The only other question raised was how this matter is administered under the Prime Minister. I think that the hon. Member must leave it to the Prime Minister to conduct this matter in the manner in which it has been conducted by previous Prime Ministers. We cannot describe the detailed administration tonight, but the hon. Member can take it that it follows the method adopted by the previous Prime Minister and the one before him. People who are well aware of the circumstances and who are accustomed to the administration of this matter advise the Prime Minister; but I will certainly see that further attention is given to this question in view of the fact that it has been raised.
Approximately £32,000 was spent in the year 1951–52 and, with the extra £5,000, it is probable that this total will go up in proportion as the new annual total is added to the total for the previous year. The average sum paid to each person is £175 to £177; but it is possible that by means of this extra annual sum the existing pensions may be practically as much or, at any rate, in balance with, the new pensions. I hope that that will satisfy the hon. Gentleman and that he will be satisfied that he has been wise in raising this matter.
I do not think it is generally known in what state one's income has to be before one can make an application for a Civil List pension with some reasonable prospect of success. That is one point. The other point is this: I wonder if the Chancellor can see that inquiries are made into the possibility of raising the amounts of these Civil List pensions rather more than the highest level. I think that it is about £250 a year, which is not very much if there is no other source of income.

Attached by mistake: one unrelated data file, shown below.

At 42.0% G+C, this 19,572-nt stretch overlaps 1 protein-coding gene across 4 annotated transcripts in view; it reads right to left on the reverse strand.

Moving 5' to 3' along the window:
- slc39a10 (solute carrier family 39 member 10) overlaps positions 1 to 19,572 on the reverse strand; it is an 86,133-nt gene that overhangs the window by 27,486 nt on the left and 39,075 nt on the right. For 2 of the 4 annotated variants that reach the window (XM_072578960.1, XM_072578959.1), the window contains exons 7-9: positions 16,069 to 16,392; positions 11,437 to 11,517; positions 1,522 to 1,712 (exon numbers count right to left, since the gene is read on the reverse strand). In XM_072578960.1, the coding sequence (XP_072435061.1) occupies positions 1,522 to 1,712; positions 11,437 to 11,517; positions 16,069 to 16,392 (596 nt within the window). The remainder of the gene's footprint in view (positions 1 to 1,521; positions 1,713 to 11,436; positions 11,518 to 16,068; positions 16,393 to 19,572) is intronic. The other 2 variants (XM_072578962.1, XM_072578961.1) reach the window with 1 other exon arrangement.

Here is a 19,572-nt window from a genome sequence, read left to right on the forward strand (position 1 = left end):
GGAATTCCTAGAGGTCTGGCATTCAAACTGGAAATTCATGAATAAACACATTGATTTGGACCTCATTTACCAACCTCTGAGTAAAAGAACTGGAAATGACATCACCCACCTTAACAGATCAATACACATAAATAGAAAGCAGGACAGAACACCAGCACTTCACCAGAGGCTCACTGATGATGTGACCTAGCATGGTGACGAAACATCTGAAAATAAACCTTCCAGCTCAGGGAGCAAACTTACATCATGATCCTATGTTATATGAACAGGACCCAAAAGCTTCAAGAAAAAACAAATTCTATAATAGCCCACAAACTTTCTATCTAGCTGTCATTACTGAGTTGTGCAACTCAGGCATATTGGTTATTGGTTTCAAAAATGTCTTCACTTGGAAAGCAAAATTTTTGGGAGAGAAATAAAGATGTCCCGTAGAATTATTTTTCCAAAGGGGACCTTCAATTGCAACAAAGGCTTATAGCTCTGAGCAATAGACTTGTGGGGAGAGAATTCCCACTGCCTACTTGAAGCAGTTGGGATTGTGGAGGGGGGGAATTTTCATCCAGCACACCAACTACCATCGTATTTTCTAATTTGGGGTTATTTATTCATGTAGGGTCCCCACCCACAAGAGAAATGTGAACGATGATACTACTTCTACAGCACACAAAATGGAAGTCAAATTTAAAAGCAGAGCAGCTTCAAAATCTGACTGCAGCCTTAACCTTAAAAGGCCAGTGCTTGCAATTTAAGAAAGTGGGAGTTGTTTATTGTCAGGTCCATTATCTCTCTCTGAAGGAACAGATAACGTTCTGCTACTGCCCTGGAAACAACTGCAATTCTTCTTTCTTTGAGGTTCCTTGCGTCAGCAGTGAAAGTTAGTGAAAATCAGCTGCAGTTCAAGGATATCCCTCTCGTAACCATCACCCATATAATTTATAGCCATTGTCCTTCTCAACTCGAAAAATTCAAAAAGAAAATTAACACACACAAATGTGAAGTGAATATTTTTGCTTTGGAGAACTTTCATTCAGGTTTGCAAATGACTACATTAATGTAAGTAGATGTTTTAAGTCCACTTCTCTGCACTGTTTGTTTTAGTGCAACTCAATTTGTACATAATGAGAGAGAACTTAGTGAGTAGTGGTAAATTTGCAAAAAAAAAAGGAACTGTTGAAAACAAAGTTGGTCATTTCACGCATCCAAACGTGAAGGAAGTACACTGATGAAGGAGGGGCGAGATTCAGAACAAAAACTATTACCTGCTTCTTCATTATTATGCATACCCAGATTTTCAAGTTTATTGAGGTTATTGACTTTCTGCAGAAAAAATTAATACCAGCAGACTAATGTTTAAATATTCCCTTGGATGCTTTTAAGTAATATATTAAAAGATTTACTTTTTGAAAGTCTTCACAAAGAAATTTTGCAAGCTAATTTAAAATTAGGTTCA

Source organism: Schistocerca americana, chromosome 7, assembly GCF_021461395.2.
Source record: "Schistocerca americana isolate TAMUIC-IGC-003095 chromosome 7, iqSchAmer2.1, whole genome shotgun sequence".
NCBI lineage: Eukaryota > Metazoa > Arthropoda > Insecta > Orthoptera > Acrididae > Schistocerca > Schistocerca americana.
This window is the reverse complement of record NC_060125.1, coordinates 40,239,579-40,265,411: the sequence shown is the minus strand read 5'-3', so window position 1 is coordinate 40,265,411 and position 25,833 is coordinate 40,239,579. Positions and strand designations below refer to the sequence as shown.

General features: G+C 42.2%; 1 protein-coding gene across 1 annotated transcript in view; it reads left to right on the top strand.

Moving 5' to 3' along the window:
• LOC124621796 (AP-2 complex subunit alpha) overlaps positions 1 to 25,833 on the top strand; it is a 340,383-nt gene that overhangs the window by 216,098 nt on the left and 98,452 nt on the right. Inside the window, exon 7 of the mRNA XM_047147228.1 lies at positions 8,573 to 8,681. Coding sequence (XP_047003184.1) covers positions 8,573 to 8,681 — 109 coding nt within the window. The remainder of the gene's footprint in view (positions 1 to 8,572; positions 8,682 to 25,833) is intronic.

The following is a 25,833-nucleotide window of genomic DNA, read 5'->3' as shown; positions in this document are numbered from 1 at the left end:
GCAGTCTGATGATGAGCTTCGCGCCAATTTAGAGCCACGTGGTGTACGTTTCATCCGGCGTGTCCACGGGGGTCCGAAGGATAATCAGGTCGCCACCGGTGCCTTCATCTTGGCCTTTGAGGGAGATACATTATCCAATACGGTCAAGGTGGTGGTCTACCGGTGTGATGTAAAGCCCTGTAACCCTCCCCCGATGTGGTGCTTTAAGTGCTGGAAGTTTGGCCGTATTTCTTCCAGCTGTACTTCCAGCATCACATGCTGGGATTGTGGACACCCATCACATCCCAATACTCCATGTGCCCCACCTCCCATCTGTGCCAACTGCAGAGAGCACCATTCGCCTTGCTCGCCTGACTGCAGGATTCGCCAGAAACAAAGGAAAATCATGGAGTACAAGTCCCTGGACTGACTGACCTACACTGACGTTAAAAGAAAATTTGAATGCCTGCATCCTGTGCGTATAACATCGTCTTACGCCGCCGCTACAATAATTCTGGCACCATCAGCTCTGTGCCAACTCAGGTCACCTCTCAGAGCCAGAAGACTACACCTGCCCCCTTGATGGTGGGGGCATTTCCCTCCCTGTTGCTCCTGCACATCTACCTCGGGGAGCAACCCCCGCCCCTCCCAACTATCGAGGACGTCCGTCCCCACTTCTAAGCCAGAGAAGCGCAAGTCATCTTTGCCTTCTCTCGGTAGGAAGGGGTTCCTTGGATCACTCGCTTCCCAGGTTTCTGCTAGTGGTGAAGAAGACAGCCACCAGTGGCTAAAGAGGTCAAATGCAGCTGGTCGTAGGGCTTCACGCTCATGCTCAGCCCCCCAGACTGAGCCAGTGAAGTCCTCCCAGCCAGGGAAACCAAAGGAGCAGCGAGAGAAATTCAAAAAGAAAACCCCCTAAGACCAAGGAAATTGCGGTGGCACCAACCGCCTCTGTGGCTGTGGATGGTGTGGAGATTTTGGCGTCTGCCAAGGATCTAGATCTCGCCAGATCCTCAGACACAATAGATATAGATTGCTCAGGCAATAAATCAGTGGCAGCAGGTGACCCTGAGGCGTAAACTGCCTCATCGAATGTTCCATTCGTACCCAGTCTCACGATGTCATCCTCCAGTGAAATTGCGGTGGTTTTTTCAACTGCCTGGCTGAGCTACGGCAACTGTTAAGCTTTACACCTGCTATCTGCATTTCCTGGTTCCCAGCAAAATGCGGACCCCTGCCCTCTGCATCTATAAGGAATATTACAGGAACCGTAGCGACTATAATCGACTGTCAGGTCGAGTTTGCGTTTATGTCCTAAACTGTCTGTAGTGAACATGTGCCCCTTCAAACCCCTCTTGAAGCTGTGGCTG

Mr. I. O. Thomas:
The Chancellor has already stated that it is only an historical accident that these arrangements happen to come into this Civil List Bill. If that is so, would it not be more business-like and also afford an opportunity for more frequent review if these arrangements were embodied in an entirely separate piece of legislation, thus giving the House the opportunity of adding to the total amount available and generally examining the circumstances and arrangements under which these pensions are from time to time awarded? Would it not be possible to make an arrangement of that kind?
I could not give the hon. Member for Aston (Mr. Wyatt) any information as to a sort of publicised means test which it would be necessary to pass before one should apply for a pension of this kind. The main point in relation to applications is that a person would not apply unless he was in need, because he would know that if he did he would be taking away the chance of somebody who was in need of this sum of money. Further, if people apply they are given full particulars and every consideration is given to them.
In answer to the point raised by the hon. Member for The Wrekin (Mr. I. O. Thomas), it has not escaped our notice that it is a coincidence that this matter arises only on Civil List Bills; but we have decided to leave the matter where it is and to raise the sum. Moving though some of these cases are, I do not think it would be wise to disturb the arrangement under which this question comes up for discussion under Civil List Bills.